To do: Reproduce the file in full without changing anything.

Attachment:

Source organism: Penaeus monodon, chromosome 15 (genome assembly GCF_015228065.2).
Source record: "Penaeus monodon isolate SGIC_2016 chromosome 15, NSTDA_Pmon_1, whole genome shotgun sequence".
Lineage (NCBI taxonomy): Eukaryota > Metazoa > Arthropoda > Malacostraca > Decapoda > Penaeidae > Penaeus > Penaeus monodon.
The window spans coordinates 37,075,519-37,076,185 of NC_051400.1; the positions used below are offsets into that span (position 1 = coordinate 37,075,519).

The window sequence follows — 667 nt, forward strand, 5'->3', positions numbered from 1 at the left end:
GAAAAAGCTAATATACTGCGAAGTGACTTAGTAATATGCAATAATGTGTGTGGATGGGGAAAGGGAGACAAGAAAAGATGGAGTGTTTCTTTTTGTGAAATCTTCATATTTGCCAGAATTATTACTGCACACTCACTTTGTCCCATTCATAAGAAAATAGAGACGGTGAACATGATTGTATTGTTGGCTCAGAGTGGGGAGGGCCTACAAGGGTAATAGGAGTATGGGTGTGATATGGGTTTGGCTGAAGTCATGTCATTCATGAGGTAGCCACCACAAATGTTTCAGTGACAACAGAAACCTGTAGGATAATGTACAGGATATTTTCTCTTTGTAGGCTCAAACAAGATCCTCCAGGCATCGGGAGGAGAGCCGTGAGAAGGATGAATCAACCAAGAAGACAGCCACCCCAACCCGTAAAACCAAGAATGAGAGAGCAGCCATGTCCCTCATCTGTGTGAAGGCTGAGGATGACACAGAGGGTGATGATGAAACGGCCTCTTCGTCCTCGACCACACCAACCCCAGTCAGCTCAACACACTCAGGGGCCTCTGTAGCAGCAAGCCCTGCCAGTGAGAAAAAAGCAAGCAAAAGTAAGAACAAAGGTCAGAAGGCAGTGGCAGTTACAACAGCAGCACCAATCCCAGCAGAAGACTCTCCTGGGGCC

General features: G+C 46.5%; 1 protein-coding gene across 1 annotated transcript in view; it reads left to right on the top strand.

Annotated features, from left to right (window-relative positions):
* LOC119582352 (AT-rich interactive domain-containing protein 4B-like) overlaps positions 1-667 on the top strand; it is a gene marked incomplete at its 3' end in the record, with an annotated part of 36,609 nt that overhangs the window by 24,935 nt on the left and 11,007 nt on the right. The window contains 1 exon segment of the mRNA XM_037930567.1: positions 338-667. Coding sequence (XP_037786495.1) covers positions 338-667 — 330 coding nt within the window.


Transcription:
Source organism: Penaeus monodon, chromosome 15 (genome assembly GCF_015228065.2).
Source record: "Penaeus monodon isolate SGIC_2016 chromosome 15, NSTDA_Pmon_1, whole genome shotgun sequence".
Lineage (NCBI taxonomy): Eukaryota > Metazoa > Arthropoda > Malacostraca > Decapoda > Penaeidae > Penaeus > Penaeus monodon.
The window spans coordinates 37,075,519-37,076,185 of NC_051400.1; the positions used below are offsets into that span (position 1 = coordinate 37,075,519).

The window sequence follows — 667 nt, forward strand, 5'->3', positions numbered from 1 at the left end:
GAAAAAGCTAATATACTGCGAAGTGACTTAGTAATATGCAATAATGTGTGTGGATGGGGAAAGGGAGACAAGAAAAGATGGAGTGTTTCTTTTTGTGAAATCTTCATATTTGCCAGAATTATTACTGCACACTCACTTTGTCCCATTCATAAGAAAATAGAGACGGTGAACATGATTGTATTGTTGGCTCAGAGTGGGGAGGGCCTACAAGGGTAATAGGAGTATGGGTGTGATATGGGTTTGGCTGAAGTCATGTCATTCATGAGGTAGCCACCACAAATGTTTCAGTGACAACAGAAACCTGTAGGATAATGTACAGGATATTTTCTCTTTGTAGGCTCAAACAAGATCCTCCAGGCATCGGGAGGAGAGCCGTGAGAAGGATGAATCAACCAAGAAGACAGCCACCCCAACCCGTAAAACCAAGAATGAGAGAGCAGCCATGTCCCTCATCTGTGTGAAGGCTGAGGATGACACAGAGGGTGATGATGAAACGGCCTCTTCGTCCTCGACCACACCAACCCCAGTCAGCTCAACACACTCAGGGGCCTCTGTAGCAGCAAGCCCTGCCAGTGAGAAAAAAGCAAGCAAAAGTAAGAACAAAGGTCAGAAGGCAGTGGCAGTTACAACAGCAGCACCAATCCCAGCAGAAGACTCTCCTGGGGCC

General features: G+C 46.5%; 1 protein-coding gene across 1 annotated transcript in view; it reads left to right on the top strand.

Annotated features, from left to right (window-relative positions):
* LOC119582352 (AT-rich interactive domain-containing protein 4B-like) overlaps positions 1-667 on the top strand; it is a gene marked incomplete at its 3' end in the record, with an annotated part of 36,609 nt that overhangs the window by 24,935 nt on the left and 11,007 nt on the right. The window contains 1 exon segment of the mRNA XM_037930567.1: positions 338-667. Coding sequence (XP_037786495.1) covers positions 338-667 — 330 coding nt within the window.